A common system of receptor activation in G protein-coupled receptors (GPCRs) has been contemplated often, primarily because of the conserved heptahelical structural motif and the shared signaling through G proteins. However, the great diversity in ligands has been used as a counter-argument against such considerations. The prevailing modern view is that no single "lock" exists for all agonist "keys" in GPCRs and that each ligand-receptor system has its own mechanistic binding and activation principle.1 Subsequent to ligand binding, it is presumed that ligand-induced conformational changes in the receptor are reasonably conserved for all receptors, allosterically regulating signal transduction intracellularly, and empowering the heterotrimeric G proteins and other effector mechanisms to modulate and interfere with cellular responses.
Not all 7TMRs are physiological receptors and transduce specific ligand signals, although all are pharmacological receptors, even if the only known ligands are simply the bound lipid molecules of the cell membranes. A distinction between binding ability (ligand-receptor binding) and bioactivity (ligand-induced, receptor-mediated biological activation) is also emphasized and confusing terms such as binding "activity" or "actives" are to be avoided. This regrettable terminology is commonly used to designate "hits" or "positives" in early stage drug discovery screening assays, and the assays are too often indirect assessments of binding inhibition by another marker ligand and thus afflicted by a preponderance of false positives. As a result, few descriptive terms are truly descriptive and many scientific misconceptions and bio(un)informatic analyses can be traced to misleading annotation.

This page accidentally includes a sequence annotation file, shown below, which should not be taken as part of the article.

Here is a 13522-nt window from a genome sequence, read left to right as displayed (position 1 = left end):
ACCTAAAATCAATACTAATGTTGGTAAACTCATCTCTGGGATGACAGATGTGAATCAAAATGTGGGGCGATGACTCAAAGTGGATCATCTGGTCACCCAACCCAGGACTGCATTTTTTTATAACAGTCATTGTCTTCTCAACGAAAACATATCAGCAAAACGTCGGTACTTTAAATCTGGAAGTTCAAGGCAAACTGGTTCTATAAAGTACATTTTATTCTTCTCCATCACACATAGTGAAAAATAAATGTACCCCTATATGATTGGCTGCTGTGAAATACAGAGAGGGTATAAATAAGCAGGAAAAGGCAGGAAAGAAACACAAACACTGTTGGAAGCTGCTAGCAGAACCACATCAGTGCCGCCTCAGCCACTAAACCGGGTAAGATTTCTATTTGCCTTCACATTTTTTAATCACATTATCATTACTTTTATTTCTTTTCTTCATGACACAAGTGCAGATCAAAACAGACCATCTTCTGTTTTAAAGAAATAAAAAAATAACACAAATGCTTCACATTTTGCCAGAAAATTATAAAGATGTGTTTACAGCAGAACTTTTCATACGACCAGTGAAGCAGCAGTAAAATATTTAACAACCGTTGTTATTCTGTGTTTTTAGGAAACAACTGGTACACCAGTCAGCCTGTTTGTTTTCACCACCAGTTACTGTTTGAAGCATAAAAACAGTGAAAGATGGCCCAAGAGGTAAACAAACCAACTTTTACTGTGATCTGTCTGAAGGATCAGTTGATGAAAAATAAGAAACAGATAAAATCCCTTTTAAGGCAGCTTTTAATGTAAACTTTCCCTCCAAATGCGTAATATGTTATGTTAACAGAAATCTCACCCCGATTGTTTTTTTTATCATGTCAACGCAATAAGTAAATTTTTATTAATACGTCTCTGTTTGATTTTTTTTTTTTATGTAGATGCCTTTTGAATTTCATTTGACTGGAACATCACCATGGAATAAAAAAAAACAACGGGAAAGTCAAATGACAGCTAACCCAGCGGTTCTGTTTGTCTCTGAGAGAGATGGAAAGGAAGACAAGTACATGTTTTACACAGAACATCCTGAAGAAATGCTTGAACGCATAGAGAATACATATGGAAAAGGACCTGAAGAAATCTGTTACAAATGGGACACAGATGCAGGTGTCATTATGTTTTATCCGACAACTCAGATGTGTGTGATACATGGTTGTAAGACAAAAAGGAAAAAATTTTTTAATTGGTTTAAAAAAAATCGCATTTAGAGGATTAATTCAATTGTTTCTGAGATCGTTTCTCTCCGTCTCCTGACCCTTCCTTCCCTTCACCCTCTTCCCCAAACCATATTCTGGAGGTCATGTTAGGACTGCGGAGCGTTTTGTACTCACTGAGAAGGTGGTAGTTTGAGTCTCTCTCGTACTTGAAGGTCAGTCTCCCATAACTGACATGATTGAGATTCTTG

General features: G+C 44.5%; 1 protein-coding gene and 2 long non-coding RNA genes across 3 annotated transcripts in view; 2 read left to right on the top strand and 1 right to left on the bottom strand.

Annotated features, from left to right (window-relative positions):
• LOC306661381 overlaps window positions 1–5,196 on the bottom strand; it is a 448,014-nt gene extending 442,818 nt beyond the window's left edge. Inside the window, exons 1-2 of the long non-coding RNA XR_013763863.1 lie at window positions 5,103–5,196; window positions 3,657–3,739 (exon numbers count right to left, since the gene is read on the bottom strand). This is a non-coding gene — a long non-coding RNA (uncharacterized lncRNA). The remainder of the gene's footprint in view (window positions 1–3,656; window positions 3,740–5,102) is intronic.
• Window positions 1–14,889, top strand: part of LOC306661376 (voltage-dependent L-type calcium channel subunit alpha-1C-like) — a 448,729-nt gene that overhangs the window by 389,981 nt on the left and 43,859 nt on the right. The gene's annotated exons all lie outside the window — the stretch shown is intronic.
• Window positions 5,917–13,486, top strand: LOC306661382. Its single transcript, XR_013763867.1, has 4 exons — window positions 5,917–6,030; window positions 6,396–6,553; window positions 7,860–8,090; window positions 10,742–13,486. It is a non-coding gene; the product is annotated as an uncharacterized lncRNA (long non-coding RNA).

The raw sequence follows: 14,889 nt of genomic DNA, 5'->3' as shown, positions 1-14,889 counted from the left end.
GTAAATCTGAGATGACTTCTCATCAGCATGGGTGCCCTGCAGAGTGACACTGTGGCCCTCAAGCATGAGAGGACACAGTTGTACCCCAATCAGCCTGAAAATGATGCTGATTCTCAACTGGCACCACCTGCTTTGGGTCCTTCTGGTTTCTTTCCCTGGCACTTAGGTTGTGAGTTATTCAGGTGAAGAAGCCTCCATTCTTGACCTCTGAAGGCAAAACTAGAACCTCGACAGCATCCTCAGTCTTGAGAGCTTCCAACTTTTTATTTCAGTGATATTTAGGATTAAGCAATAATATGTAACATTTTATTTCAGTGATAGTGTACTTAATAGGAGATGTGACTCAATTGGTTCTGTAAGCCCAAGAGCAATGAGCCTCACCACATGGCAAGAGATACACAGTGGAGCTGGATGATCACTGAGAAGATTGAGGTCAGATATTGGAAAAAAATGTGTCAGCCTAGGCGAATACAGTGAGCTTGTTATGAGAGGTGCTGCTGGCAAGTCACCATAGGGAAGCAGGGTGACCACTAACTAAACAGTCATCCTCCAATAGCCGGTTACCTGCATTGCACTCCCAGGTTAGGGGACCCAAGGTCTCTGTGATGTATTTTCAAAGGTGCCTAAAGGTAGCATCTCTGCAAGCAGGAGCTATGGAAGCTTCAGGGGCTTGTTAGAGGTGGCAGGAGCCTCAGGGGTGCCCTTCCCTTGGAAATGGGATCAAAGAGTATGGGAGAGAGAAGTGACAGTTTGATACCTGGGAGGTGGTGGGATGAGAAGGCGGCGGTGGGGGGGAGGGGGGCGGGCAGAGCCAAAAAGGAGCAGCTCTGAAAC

Examples of the 7TMR sequence and topology superfamily are to be found in all biological kingdoms. Whereas the predominant signaling pathway is G protein activation and hence the GPCR designation, not all of the heptahelical membrane proteins which are considered parts of this structural or sequence-related superfamily actually couple to G proteins. The heptahelical protein and 7TMR designations acknowledge their structural ubiquity without the confusion of inappropriate attribution of a GPCR signal-transduction mechanism. A pharmacological definition of a 7TMR will be used throughout this chapter; the GPCR designation is usually retained for those receptors which signal via G proteins.
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